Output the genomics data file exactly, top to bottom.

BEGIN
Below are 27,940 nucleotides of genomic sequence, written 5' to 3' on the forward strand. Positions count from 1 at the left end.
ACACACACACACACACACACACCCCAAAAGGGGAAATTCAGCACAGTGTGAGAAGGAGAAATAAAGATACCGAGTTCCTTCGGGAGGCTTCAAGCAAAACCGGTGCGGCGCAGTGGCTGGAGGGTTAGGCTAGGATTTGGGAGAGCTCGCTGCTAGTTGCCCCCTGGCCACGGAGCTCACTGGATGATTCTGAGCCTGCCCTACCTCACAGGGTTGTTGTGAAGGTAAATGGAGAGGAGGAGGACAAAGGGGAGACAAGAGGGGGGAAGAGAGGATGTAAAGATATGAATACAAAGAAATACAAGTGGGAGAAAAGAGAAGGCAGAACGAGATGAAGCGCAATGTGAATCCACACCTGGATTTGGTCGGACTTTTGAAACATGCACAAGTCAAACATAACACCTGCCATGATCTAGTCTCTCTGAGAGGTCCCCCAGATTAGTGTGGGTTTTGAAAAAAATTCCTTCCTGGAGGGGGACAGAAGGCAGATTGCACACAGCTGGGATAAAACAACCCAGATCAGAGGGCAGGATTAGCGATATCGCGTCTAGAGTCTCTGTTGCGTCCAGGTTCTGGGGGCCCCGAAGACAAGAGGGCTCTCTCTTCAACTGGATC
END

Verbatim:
Below are 27,940 nucleotides of genomic sequence, written 5' to 3' on the forward strand. Positions count from 1 at the left end.
ACACACACACACACACACACACCCCAAAAGGGGAAATTCAGCACAGTGTGAGAAGGAGAAATAAAGATACCGAGTTCCTTCGGGAGGCTTCAAGCAAAACCGGTGCGGCGCAGTGGCTGGAGGGTTAGGCTAGGATTTGGGAGAGCTCGCTGCTAGTTGCCCCCTGGCCACGGAGCTCACTGGATGATTCTGAGCCTGCCCTACCTCACAGGGTTGTTGTGAAGGTAAATGGAGAGGAGGAGGACAAAGGGGAGACAAGAGGGGGGAAGAGAGGATGTAAAGATATGAATACAAAGAAATACAAGTGGGAGAAAAGAGAAGGCAGAACGAGATGAAGCGCAATGTGAATCCACACCTGGATTTGGTCGGACTTTTGAAACATGCACAAGTCAAACATAACACCTGCCATGATCTAGTCTCTCTGAGAGGTCCCCCAGATTAGTGTGGGTTTTGAAAAAAATTCCTTCCTGGAGGGGGACAGAAGGCAGATTGCACACAGCTGGGATAAAACAACCCAGATCAGAGGGCAGGATTAGCGATATCGCGTCTAGAGTCTCTGTTGCGTCCAGGTTCTGGGGGCCCCGAAGACAAGAGGGCTCTCTCTTCAACTGGATC